There was a time when we physically wrote thank you notes because it was the most cost-effective and most reasonable way to send a message of thanks.  It used to make sense.  How do you get in touch with your Aunt Rita in Oregon and Uncle Clay in Arizona?  Why you send them a letter, of course!

In those days (“Ye Olden Days”), phone conversations were magnitudes more expensive than a postage stamp, and other communication technologies (e.g., email, texting, sexting*) had not yet been invented.  We were beholden to the interests of the Big Ink and Big Paper and Big Stamp lobbies.  What other choice did we have?

Then suddenly, technology.




Slightly less hope.

Today, we are able to freely communicate with excruciating speed.  I say “excruciating” because our ability to connect with loved ones (and just plain regular ones) puts us in the permanent awkward position of never really having a legitimate excuse for watching a relationship disappear into the ether.  In the time it used to take to find a booklet of stamps in your junk drawer, you can now send an emoticon-infested email to your best friend from grade school, high school and college.

The times they did a’change.

And yet even today, we continue to hand-write our thank yous.

Why is that?

It seems to me that we continue to do this precisely because it is the least cost-effective and most unreasonable method of communication.  The value of a hand-written note is now almost entirely tied up in the amount of time and energy expended by note-writer.  The mere fact that we are certain the message could have been communicated cheaply and more efficiently somehow makes the painstaking hand-written message more heartfelt, more meaningful.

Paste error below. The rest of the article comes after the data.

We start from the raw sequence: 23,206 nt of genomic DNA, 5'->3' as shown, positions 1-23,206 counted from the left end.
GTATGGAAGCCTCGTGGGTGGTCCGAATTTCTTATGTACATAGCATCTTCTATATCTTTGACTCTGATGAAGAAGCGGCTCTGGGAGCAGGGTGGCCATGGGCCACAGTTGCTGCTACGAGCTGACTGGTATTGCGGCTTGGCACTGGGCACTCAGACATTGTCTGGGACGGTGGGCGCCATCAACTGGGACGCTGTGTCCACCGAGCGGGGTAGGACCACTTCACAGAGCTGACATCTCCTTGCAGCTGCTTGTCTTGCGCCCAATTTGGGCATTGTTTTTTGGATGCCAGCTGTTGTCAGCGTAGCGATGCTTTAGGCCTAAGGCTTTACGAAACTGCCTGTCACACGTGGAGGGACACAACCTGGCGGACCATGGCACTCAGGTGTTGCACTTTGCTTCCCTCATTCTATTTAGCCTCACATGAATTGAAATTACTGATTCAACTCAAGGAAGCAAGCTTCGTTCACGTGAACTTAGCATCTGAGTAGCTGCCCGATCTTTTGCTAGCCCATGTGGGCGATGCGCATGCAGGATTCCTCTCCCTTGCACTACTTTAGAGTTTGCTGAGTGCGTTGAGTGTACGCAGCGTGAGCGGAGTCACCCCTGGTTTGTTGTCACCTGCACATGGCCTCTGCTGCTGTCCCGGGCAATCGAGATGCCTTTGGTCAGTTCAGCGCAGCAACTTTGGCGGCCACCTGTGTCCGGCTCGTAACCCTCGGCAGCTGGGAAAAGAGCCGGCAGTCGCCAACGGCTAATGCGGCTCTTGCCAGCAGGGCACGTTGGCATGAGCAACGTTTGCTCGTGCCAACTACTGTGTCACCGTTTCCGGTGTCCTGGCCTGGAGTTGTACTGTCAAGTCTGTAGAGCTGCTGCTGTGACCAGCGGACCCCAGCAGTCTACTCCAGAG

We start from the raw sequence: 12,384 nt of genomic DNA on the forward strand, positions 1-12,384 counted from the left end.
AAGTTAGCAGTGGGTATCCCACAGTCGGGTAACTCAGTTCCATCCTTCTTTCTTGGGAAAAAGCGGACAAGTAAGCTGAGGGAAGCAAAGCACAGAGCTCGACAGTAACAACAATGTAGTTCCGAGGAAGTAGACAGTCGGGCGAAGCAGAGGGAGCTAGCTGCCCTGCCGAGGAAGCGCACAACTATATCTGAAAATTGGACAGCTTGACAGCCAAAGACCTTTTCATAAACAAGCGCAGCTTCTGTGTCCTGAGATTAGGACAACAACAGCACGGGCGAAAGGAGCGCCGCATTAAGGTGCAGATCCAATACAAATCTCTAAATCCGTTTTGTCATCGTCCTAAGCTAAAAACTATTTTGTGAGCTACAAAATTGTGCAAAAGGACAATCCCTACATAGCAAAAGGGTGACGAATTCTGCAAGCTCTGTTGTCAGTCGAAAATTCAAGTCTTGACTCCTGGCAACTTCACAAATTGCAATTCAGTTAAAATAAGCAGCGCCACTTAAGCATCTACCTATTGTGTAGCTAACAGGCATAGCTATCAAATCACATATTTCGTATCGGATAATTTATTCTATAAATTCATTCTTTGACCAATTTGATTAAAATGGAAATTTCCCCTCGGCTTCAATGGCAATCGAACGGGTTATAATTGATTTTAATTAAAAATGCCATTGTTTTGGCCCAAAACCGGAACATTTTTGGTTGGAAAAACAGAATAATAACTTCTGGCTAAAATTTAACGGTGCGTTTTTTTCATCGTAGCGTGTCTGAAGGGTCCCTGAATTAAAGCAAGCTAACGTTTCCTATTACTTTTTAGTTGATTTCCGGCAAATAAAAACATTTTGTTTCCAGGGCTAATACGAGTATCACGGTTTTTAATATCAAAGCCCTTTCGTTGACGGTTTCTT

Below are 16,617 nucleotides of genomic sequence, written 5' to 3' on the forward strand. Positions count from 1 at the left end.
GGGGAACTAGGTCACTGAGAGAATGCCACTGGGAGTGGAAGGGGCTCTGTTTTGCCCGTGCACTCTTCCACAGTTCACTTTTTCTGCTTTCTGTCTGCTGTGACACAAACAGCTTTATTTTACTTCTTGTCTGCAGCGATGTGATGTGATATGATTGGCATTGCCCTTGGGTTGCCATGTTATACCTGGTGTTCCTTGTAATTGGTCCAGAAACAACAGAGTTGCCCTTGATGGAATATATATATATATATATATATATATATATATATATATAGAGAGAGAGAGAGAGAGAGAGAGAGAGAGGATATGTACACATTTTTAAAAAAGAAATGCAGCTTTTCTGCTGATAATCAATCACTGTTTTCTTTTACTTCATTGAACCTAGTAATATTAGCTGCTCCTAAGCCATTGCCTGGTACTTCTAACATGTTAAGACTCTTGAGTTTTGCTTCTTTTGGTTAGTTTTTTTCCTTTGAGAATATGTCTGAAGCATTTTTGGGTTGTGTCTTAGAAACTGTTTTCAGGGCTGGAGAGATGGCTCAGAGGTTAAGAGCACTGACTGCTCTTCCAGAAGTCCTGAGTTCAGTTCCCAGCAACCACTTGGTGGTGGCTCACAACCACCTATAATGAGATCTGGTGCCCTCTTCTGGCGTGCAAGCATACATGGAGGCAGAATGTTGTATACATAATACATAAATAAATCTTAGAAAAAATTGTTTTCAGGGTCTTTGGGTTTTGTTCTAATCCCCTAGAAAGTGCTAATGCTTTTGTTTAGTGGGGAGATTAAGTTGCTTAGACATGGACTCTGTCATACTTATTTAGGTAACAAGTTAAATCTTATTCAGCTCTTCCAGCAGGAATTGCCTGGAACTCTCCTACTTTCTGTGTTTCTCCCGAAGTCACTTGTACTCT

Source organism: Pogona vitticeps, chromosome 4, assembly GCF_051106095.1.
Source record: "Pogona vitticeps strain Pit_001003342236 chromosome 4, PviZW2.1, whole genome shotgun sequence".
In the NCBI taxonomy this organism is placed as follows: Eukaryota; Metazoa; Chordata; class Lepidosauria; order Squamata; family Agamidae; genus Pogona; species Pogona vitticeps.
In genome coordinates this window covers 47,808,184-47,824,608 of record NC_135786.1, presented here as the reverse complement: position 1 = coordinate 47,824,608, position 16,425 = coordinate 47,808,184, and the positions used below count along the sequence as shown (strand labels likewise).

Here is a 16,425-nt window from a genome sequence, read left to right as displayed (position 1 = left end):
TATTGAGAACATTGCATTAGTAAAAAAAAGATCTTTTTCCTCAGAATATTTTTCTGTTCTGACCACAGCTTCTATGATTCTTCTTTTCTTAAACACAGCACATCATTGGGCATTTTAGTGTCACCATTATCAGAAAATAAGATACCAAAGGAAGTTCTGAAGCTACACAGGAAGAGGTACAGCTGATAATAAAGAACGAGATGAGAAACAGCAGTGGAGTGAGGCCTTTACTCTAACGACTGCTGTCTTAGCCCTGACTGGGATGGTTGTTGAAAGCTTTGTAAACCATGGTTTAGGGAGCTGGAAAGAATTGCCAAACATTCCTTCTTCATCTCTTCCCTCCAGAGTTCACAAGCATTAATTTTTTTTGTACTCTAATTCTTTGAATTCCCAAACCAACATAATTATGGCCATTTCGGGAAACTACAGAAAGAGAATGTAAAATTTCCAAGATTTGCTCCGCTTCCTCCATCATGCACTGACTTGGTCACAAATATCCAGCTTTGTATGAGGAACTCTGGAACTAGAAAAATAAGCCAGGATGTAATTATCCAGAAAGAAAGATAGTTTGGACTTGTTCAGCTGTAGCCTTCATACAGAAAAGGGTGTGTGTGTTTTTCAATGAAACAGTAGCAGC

Like a hand-made rug or non-IVF pregnancy, we are socially required to be more impressed by an activity done slowly but effectively versus that same action completed quickly and accurately using available technology.

Hand-written thank you notes had a good run — they really did!  A supurb, Jackie Joyner Kersee-style good run.  But like Ms. J-K, they have completely and heroically fulfilled their obligations to society and it is probably time to move on.   Recall fondly those times you spent sitting ass-glued to a chair fountain-penning cliche after cliche as you tuck those tiny fancy envelopes and your “special occasions” pen away in your memory bank alongside the Discman, Trapper Keeper, and those always-expensive-but-never-quite-operational Hypercolor t-shirts.

If nothing else — since I don’t see my anti-note movement getting AquaTred-style traction — please interpret this blog post as an invitation put down the pen and paper if you’re ever considering writing me a thank you note.

If you ever slip up and send one to me, I will be upset.  As I read your chickenscratch, I will obsess over the pain you are almost certainly feeling in your hand as you wrote it.  My hand, in solidarity, will begin to ache.  I will imagine you struggling to remain calm, teeth grinding, as your words begin to fall off the x-axis.  I will imagine you sitting at your kitchen table completely frustrated that you’re missing The Daily Show for this.

I will imagine you did not read my blog!

Call me.

Email me.

Skype me.

Text me.

Let’s talk.

Just do not send me a thank you note.

Thank you.

* I do not condone Brett Favreing your thank yous.